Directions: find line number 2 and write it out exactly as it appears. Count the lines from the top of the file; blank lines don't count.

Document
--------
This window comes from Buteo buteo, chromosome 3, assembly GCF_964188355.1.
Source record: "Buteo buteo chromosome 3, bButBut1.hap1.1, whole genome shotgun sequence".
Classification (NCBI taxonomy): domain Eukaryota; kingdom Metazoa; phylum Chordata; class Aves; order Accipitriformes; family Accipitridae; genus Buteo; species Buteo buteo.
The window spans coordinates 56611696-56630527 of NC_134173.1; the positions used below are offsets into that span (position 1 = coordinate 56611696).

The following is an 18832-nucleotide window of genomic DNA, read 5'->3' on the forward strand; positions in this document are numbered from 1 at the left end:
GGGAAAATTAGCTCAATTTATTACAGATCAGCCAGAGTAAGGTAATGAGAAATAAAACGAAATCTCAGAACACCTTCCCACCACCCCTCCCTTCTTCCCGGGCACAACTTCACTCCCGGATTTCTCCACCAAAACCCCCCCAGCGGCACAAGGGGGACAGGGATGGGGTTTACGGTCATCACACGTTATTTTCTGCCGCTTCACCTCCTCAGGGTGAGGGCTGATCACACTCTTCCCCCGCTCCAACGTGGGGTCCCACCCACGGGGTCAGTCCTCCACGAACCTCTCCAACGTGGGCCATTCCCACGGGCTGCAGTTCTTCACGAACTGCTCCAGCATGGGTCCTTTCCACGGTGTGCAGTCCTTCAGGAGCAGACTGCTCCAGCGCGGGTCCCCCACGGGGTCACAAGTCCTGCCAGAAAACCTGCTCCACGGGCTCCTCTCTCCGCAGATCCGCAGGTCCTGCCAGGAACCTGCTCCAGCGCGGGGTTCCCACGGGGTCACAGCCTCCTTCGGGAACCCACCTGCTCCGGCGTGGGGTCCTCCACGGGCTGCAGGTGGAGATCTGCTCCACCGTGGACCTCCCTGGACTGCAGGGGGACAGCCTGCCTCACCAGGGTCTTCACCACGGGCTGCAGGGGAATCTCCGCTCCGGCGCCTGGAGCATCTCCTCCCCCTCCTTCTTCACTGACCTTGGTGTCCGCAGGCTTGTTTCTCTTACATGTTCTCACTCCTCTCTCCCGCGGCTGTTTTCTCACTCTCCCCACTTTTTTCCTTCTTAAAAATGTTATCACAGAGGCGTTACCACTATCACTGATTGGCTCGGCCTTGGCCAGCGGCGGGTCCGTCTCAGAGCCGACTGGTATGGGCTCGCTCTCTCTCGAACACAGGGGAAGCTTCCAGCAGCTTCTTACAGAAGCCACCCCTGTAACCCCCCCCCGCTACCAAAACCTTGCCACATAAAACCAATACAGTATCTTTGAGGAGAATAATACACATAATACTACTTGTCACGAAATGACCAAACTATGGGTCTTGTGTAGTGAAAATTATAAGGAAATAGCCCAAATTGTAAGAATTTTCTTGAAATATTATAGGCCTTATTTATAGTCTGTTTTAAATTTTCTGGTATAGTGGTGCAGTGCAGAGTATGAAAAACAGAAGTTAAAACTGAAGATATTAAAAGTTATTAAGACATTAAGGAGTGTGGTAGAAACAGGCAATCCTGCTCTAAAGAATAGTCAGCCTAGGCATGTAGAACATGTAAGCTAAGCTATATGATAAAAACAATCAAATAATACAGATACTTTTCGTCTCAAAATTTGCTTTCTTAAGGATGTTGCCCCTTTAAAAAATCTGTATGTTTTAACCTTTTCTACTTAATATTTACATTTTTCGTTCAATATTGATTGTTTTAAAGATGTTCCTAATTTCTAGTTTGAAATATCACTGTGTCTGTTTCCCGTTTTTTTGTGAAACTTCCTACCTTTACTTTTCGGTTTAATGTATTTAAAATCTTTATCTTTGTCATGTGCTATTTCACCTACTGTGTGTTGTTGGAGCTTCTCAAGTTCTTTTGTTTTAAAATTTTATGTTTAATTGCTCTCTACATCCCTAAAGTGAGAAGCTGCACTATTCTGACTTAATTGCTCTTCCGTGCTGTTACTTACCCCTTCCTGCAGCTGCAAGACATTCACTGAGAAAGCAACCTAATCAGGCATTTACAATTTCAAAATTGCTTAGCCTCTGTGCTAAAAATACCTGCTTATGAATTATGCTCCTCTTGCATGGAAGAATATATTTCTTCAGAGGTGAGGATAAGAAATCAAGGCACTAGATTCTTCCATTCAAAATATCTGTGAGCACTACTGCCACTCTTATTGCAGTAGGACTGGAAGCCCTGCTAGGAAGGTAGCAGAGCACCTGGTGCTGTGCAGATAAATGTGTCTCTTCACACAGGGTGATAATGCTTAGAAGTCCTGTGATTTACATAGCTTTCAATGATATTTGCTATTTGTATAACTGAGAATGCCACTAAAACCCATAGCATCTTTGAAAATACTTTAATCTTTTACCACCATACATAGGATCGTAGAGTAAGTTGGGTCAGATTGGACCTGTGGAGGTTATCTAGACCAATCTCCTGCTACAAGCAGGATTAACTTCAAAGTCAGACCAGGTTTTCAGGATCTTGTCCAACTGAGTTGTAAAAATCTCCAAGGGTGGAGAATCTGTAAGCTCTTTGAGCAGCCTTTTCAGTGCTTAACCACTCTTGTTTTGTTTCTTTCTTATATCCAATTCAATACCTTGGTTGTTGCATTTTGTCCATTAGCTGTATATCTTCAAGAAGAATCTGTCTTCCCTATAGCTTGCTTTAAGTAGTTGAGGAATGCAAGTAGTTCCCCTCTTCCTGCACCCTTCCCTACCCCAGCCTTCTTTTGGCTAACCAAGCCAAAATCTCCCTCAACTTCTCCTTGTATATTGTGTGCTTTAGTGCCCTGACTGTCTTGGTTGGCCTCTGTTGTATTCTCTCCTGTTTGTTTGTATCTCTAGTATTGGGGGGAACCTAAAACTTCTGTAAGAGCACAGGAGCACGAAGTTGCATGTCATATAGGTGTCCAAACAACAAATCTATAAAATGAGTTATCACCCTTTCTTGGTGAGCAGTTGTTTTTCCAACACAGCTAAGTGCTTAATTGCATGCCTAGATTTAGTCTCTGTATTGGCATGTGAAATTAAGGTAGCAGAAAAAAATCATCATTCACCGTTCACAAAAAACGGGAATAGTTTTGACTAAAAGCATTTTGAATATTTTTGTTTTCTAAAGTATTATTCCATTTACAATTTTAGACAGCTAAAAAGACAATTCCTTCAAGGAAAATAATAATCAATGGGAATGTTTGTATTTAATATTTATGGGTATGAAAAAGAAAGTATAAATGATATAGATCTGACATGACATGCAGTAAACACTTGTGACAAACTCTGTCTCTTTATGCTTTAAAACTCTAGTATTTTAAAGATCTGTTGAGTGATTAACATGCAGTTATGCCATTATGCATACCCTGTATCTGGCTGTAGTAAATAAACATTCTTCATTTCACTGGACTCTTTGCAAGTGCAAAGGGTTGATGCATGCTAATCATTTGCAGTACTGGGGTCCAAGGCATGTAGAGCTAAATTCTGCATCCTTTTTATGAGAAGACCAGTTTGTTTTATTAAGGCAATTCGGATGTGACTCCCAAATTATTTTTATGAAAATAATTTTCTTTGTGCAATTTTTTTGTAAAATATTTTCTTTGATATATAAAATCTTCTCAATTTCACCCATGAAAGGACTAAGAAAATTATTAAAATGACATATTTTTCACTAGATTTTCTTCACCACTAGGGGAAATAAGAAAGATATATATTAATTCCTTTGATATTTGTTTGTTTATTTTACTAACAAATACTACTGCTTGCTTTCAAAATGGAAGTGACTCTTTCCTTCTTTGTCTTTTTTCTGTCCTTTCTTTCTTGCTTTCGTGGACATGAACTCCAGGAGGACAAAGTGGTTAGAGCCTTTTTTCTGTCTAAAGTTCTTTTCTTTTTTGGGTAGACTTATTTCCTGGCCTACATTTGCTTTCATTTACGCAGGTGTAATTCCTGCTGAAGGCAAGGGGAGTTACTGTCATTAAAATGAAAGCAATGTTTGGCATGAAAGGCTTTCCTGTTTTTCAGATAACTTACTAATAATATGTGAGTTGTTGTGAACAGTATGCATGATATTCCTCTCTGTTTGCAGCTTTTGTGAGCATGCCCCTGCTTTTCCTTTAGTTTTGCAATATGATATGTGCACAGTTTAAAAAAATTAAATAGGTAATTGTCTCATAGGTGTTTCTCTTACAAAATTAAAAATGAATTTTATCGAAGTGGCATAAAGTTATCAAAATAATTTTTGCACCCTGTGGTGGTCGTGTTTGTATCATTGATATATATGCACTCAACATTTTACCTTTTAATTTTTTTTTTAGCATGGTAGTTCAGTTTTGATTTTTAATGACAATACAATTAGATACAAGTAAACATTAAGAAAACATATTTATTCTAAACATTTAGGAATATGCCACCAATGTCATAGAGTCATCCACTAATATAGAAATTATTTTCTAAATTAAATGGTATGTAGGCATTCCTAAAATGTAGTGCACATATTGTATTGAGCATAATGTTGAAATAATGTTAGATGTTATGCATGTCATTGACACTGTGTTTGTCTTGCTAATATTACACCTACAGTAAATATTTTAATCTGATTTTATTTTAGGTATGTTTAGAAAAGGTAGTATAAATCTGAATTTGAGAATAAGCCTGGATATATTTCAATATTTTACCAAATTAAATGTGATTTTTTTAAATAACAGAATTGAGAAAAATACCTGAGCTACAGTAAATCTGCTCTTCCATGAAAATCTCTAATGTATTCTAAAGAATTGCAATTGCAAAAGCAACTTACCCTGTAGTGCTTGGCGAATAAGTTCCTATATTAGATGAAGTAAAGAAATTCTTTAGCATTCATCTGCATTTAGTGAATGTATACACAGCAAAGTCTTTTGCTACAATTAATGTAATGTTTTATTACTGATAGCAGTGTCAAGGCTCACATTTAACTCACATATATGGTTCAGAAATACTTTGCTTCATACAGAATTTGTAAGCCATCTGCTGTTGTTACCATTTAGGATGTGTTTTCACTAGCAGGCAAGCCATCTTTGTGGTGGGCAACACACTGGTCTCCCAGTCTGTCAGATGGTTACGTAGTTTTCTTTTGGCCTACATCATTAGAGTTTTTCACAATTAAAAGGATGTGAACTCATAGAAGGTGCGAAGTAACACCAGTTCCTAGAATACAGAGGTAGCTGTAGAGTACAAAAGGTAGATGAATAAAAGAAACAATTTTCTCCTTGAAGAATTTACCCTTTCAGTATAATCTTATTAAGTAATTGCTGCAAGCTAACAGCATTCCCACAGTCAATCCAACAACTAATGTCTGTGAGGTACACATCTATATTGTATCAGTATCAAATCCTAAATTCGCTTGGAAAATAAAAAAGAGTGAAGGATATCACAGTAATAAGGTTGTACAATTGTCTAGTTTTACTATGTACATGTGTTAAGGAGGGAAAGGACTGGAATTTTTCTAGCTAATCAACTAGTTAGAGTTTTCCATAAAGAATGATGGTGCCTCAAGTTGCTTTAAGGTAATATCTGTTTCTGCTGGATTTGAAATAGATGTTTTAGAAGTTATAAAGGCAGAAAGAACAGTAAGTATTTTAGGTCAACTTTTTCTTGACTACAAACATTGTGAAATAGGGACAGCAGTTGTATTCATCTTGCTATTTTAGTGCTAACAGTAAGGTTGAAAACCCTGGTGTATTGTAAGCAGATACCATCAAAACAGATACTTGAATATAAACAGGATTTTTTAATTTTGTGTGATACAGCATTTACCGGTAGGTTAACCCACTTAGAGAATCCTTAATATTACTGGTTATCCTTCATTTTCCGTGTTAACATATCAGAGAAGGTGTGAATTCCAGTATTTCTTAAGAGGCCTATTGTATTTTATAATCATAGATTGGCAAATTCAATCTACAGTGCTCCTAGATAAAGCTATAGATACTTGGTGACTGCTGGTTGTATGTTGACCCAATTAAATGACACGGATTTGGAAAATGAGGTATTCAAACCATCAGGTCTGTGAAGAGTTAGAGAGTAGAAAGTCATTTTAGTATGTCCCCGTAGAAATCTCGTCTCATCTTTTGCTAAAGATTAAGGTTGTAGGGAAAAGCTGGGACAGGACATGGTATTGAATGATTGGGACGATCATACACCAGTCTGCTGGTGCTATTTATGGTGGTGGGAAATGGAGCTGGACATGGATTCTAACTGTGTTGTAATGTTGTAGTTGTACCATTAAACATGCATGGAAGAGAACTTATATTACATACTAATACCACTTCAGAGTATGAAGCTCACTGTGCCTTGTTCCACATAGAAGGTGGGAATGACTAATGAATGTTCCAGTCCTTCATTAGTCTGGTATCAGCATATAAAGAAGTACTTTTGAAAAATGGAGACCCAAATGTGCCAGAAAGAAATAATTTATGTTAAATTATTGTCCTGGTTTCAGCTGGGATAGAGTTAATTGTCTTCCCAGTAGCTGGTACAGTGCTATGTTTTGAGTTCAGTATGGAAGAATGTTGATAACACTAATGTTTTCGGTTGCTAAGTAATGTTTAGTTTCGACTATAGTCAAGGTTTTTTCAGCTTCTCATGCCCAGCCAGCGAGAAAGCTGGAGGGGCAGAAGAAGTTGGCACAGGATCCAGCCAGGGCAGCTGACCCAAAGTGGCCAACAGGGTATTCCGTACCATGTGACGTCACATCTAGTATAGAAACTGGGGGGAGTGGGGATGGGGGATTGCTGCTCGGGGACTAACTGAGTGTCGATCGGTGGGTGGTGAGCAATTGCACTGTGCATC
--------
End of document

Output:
Source record: "Buteo buteo chromosome 3, bButBut1.hap1.1, whole genome shotgun sequence".